Is This A Decent Split Charge Relay? (1 Viewer)

pappajohn

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Just a tad overkill.

You will never gaet more than a few amps via split charge never mind 160a capability and 110v cable.

For that money you could have a battery or alternator to battery charger.
A standard 30a automotive relay and decent size wiring will do the job just as well.
 
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Yorick
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Just a tad overkill.

You will never gaet more than a few amps via split charge never mind 160a capability and 110v cable.

For that money you could have a battery or alternator to battery charger.
A standard 30a automotive relay and decent size wiring will do the job just as well.
The one I previously had was a 30 amp Smartcom jobby and constantly blew the 20a fuse, so quite a few amps kicking about ?

http://www.ebay.co.uk/itm/CAMPER-VA...330?pt=LH_DefaultDomain_3&hash=item5657a8a04a

So it seems obvious (to me) to get a higher rated one ?


Oh, and I understand that B2B chargers trick the alternator to work harder, won't this affect fuel consumption ?

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Jan 28, 2008
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if you have solar the durites can be a problem due to the way they sense voltage the smart coms are to small to switch the possible load weve found the best solution is to use the smartcom to sense the voltage drop and trigger a heavier relay i think mine is around a hundred amp which is overkill but as it has bolt connectors makes terminating heavy cables from battery to battery easier
we still use the fridge terminal on the smartcom for our three way fridge ours is five years old and no problems yet i do keep meaning to buy another smartcom as im sure it will fail eventually
i disagree with john regarding only seeing a few amps a flat leisure battery can draw a lot of current when you start the van and relay kicks in otherwise where is the output of the alternator going?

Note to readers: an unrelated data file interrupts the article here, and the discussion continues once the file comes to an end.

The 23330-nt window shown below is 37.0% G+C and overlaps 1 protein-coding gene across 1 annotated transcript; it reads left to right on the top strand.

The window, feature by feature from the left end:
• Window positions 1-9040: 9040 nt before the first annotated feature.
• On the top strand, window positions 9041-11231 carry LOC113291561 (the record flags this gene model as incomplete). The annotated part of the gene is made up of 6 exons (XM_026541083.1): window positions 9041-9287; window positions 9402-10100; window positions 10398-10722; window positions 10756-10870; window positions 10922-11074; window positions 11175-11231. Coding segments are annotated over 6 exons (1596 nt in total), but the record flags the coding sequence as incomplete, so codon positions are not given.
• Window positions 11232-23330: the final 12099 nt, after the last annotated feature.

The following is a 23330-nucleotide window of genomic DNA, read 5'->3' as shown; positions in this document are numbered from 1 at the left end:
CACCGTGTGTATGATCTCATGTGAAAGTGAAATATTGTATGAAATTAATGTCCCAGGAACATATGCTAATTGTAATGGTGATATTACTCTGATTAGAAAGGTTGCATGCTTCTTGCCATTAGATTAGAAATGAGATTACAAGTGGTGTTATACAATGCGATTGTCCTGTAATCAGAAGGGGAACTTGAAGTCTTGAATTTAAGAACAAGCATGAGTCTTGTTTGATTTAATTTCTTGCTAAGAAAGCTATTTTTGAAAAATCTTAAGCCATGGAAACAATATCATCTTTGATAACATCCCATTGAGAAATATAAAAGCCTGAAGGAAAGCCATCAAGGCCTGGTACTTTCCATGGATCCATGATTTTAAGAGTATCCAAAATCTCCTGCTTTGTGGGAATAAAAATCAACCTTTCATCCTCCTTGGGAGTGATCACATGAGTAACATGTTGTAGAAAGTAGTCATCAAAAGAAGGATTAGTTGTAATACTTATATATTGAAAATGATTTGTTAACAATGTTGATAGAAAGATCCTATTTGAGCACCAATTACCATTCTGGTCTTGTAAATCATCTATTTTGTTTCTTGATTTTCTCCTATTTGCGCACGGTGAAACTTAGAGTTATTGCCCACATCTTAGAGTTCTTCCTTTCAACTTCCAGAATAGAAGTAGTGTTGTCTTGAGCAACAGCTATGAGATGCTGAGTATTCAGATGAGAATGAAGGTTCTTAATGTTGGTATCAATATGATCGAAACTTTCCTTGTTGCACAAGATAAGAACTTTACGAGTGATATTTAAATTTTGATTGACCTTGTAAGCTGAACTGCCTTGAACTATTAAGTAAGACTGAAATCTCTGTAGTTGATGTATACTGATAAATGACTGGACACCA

scotjimland

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I understand that B2B chargers trick the alternator to work harder, won't this affect fuel consumption

as they say.. you get nowt for nowt

and B2Bs cost a lot more than sixty odd quid.. a lot more.

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Jan 28, 2008
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this is only what i have gleaned from websites like the smbcc and here but from what i understand the durite compares voltage from both sides if solar is producing a charge voltage on the leisure battery side then the relay doesnt make even if the engine is running
the smart com works when engine side voltage rises regardless of the voltage on the leisure battery side
so on a sunny days driving with the durite you dont get the charge from the alternator
weve got 180 amps of solar and 225 ah of battery and weve not had any problems
as i say im no electical guru but it works for us
 

hilldweller

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i disagree with john regarding only seeing a few amps a flat leisure battery can draw a lot of current when you start the van and relay kicks in otherwise where is the output of the alternator going?

I suspect, just a guess, they use relatively smallish cable and it's length to ease that initial surge. But DIY and doing it by the book with big thick cables and the surge will be significant on a flat leisure battery bank.